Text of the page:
To date, power shift has mostly been a topic addressed in global fora, but there is still a long way to go to materialize it in concrete actions. Likewise, power shift is not only associated to direct access to funding from international cooperation by CSOs in the Global South, but also to how priorities get established and decisions are made by bilateral agencies and international private foundations in the allocation of their resources, as well as to the fact that CSOs in the Global North are usually the main recipients of international cooperation funds to implement projects in the Global South. In other words, a true transformation of the power relations between CSOs located in the Global South with their peers in the Global North and donors entails transparency of decision-making processes of donors and intermediary organizations, while also accountability of all actors through stakeholders’ feedback.
In this regard, the openness of donors’ decision-making processes is not limited to holding consultations with organizations receiving support or funding. International donors and INGOs oftentimes consult with CSOs in countries where they operate or implement projects, but their own internal decision-making processes are not sufficiently transparent, as there is no accountability on how the inputs collected have been actually taken into account. That is, in most cases, donors and INGOs do not explain how the feedback collected has been used.
Furthermore, in some cases, bilateral international cooperation agencies channel their funding through private contracting firms, which raises the question about the extent of accountability towards the recipient communities on how international cooperation resources get spent. By outsourcing the management of resources to consulting firms, unequal power relations get established between the latter and the populations or communities receiving support, making it difficult for the communities ultimately benefiting from international resources to provide feedback to the international cooperation agencies themselves.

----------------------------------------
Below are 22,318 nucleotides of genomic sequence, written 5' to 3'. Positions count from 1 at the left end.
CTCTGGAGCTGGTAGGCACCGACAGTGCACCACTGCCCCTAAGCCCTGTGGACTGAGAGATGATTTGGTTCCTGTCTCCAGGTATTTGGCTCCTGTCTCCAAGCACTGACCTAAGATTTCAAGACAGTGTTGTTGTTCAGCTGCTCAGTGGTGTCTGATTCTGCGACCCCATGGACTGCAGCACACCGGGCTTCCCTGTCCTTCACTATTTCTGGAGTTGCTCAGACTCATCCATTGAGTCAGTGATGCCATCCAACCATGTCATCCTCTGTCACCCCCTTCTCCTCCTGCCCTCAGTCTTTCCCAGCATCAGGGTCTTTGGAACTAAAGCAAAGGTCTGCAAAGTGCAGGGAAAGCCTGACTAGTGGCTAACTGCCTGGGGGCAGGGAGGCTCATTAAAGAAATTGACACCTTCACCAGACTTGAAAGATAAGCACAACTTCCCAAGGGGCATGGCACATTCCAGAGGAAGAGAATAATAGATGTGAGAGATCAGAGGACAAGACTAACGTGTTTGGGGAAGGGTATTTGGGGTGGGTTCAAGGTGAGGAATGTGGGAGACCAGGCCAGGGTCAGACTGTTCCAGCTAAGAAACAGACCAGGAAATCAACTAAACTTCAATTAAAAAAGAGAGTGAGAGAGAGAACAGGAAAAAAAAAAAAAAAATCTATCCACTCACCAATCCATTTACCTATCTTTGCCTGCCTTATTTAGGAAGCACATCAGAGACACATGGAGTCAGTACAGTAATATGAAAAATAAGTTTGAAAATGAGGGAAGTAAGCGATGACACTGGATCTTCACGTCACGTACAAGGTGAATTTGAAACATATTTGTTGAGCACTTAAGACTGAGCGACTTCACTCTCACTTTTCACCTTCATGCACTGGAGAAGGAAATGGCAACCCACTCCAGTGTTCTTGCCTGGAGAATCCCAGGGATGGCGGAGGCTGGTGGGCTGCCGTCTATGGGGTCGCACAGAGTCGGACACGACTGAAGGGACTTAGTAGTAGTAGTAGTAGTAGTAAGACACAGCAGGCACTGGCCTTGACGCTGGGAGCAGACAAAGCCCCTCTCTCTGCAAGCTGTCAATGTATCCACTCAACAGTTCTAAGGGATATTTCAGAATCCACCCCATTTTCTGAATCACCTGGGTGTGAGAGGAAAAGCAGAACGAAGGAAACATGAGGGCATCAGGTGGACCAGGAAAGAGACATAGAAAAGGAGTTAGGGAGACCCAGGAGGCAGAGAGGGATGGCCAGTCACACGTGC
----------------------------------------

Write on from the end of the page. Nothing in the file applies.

Finally, several international private foundations that promote social innovation are currently prioritizing support to other forms of organization or association, such as civic activists or online social movements, without paying sufficient attention to how these actors are accountable to the communities or groups for whose issues they advocate. This new grantee model raises a question not only of how they are accountable to the funder, but also to the communities or populations supposedly benefiting from their actions.
GS: We have recently seen that several governments have questioned the work of CSOs, their international funding sources and the composition of their boards, so how can the Open Government Partnership support civil society in this context?
MB: I think the Open Government Partnership is in a unique position because, on the one hand, it brings together diverse communities working on different streams of work (organizations promoting transparency, on the use of technology and digital innovation, and on citizen participation, etc.)On the other hand, OGP involves governments and civil society organizations, and is then in a very good position to promote civil society strengthening as compared to other spaces that focus mainly on defending civil society and monitoring the health of civil society in various countries.
From the Open Government Partnership, we have recommended a set of actions to strengthen civic space as part of commitments in future national and local action plans, including actions to protect freedom of expression, association and assembly which can be proposed by participating CSOs with the support of governments and international cooperation. These OGP recommendations to protect the civic space include -among others- adopting the Global Standard for CSO Accountability. Strengthening the civic space and civil society accountability are two sides of the coin, as both aspects complement each other and walk hand in hand.
With regards to the latter point, OGP could encourage that civil society practitioners applying to the OGP Steering Committee belong to CSOs that adhere to accountability standards. Also, OGP action plans and multi-stakeholder forums -both at national and local level- can promote these standards.